Posts tagged ‘moldovian’

April 11, 2011

Chicken Ghiveci


Chicken Ghivich

People often ask me what “Moldovian food” is. This is a pretty difficult question to answer since I’ve figured out that it is truly a mishmash of Romanian, Ukranian and Russian food. Growing up, my family would often get together for meals and I always assumed that what we were eating was just “Moldovian food”. As I’ve gotten older, I’ve figured out that so much of what I eat is actually Romanian orĀ  Ukranian. I usually make a list for people that includes “chicken jello” (trust me, you don’t want to know…its actual name is Halodets), “Olivier salad” (the Eastern European version of potato salad), and “pirozhki” (post on these will happen very soon as they are one of my favorite foods in the world).

Ghiveci is usually on this list as well. This ‘chicken ghiveci’ is a Romanian dish that I absolutely love. It can be made vegetarian just by excluding the chicken (and still tastes great). It’s a very good dish for cleaning out your refrigerator as you can throw pretty much any vegetable into it. Warm and very similar to a vegetable/chicken stew, for me, this is truly comfort food.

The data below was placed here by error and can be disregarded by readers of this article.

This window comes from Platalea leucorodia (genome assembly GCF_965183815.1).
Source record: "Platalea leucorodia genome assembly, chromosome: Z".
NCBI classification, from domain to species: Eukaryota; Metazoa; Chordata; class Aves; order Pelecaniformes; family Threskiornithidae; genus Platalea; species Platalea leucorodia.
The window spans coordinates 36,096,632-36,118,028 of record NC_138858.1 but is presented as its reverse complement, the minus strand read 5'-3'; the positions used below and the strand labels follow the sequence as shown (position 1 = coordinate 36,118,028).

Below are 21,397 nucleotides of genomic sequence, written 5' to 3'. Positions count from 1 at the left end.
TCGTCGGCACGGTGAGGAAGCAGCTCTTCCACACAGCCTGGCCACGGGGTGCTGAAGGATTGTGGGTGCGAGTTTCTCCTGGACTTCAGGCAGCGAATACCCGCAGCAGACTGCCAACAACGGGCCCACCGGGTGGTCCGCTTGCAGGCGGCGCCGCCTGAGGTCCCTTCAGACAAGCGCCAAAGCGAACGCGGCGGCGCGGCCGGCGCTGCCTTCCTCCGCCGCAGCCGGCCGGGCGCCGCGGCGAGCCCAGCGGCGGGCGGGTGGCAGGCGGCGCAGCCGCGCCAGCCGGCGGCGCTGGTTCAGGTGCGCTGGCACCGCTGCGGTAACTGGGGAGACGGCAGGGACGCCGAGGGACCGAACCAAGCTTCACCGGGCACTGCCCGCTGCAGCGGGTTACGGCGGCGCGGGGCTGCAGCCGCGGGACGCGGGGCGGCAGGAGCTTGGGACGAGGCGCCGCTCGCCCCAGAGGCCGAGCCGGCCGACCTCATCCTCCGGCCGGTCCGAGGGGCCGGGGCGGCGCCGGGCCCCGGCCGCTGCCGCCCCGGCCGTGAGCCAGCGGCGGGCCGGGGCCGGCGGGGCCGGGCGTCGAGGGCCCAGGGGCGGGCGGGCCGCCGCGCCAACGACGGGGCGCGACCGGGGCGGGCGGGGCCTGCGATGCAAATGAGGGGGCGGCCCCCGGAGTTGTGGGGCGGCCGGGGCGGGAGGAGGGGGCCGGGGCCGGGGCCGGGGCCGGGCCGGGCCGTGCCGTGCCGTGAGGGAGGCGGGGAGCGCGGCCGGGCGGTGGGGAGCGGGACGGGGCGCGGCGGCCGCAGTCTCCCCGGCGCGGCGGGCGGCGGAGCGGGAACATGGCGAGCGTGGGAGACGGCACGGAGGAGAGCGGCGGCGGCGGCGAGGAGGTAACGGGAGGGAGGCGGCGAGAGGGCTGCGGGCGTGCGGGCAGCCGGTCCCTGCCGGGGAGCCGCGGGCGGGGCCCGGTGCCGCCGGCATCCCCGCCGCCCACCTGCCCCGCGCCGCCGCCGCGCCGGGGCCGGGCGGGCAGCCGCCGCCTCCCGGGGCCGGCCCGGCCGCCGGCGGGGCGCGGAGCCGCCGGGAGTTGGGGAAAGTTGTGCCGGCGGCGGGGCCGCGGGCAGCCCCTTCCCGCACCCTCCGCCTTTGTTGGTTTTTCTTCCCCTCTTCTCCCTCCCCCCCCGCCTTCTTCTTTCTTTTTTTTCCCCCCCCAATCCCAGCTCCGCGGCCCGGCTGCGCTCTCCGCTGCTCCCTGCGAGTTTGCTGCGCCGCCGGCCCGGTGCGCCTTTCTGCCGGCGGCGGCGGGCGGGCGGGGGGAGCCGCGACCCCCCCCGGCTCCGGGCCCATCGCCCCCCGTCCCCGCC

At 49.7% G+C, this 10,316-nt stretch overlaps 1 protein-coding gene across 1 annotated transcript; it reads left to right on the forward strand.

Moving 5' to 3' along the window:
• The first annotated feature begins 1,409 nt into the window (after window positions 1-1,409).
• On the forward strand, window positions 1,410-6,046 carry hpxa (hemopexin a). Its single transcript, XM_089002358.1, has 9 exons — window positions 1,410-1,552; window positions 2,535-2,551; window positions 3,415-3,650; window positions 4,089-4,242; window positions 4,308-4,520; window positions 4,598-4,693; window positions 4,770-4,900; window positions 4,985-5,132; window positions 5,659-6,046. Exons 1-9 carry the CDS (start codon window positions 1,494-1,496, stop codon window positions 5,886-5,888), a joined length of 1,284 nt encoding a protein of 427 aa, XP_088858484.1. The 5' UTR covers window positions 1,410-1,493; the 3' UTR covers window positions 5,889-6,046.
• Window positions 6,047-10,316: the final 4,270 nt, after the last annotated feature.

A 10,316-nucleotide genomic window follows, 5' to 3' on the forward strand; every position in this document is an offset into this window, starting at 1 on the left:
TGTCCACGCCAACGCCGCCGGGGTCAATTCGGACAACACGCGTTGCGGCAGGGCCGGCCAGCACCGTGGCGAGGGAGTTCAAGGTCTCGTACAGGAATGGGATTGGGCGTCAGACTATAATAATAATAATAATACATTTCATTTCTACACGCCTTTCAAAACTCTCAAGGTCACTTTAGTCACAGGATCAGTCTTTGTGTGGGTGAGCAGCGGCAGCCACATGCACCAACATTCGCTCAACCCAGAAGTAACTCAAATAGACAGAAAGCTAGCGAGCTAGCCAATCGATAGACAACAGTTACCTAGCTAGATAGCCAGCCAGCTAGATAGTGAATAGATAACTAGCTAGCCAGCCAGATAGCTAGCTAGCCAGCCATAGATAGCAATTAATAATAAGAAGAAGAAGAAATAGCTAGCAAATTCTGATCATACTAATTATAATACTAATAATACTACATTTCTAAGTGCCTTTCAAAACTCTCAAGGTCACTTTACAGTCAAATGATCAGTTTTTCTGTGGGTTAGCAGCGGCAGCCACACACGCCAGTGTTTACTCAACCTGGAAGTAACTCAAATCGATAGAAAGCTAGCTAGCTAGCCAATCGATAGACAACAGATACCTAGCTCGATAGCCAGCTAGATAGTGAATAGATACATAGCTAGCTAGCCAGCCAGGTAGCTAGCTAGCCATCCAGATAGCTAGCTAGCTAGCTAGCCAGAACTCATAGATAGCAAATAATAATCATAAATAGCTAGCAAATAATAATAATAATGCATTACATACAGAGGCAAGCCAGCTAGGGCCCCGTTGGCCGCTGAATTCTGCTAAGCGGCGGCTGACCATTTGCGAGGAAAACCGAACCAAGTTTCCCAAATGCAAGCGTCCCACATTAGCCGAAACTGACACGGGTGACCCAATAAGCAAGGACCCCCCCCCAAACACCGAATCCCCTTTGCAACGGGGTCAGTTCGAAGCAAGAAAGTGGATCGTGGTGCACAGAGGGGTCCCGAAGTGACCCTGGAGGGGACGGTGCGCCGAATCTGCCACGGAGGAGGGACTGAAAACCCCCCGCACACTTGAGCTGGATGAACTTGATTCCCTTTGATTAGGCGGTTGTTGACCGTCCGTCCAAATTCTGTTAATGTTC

Chicken Ghiveci

1/4 cup vegetable oil
1 mild onion, thinly sliced
2 garlic cloves, crushed
2 red bell peppers, seeded and sliced
1 1/2 lbs chicken breast
6 Tbsp tomato paste
3 potatoes, diced
1/2 tsp dried rosemary
1/2 tsp dried marjoram
1/2 tsp dried thyme
3 carrots, cut into chunks
1/2 small celeriac, cut into chunks
1/2 cup dry white wine
2 zucchini sliced
salt and black pepper


Heath the oil in a large flameproof casserole. Add the onion and garlic andcook for 1-2 minutes, until soft.
Add the chopped red peppers
Cut the chicken into 1-2 inch cube, place in the casserole and brown on all sides.
after 15 minutes, add the tomato paste, potatoes, herbs, carrots, celeriac and white wine and season to taste with salt and pepper.
Cook over low heat, covered for another 40-50 min.
Add zucchini slices 5 min before end of cooking. Adjust the seasoning to taste.
Serve with dark rye bred.

Source: Adapted from: Russian, German & Polish Food & Cooking